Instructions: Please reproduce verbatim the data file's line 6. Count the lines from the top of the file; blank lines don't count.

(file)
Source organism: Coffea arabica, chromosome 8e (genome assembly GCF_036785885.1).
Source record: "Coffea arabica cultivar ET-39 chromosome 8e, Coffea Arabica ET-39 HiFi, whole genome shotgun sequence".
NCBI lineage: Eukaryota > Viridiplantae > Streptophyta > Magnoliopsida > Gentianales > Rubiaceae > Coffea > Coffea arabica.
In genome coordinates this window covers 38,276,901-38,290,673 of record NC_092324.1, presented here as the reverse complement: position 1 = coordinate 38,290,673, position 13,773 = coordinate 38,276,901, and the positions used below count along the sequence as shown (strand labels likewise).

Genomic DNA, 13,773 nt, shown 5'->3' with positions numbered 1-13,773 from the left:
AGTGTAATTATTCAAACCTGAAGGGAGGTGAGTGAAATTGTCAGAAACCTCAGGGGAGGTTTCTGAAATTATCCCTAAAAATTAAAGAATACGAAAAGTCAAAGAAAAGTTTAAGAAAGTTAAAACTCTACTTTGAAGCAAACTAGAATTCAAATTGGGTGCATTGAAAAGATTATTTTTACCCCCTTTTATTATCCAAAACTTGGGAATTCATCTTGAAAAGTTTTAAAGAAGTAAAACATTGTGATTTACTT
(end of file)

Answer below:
AGTGTAATTATTCAAACCTGAAGGGAGGTGAGTGAAATTGTCAGAAACCTCAGGGGAGGTTTCTGAAATTATCCCTAAAAATTAAAGAATACGAAAAGTCAAAGAAAAGTTTAAGAAAGTTAAAACTCTACTTTGAAGCAAACTAGAATTCAAATTGGGTGCATTGAAAAGATTATTTTTACCCCCTTTTATTATCCAAAACTTGGGAATTCATCTTGAAAAGTTTTAAAGAAGTAAAACATTGTGATTTACTT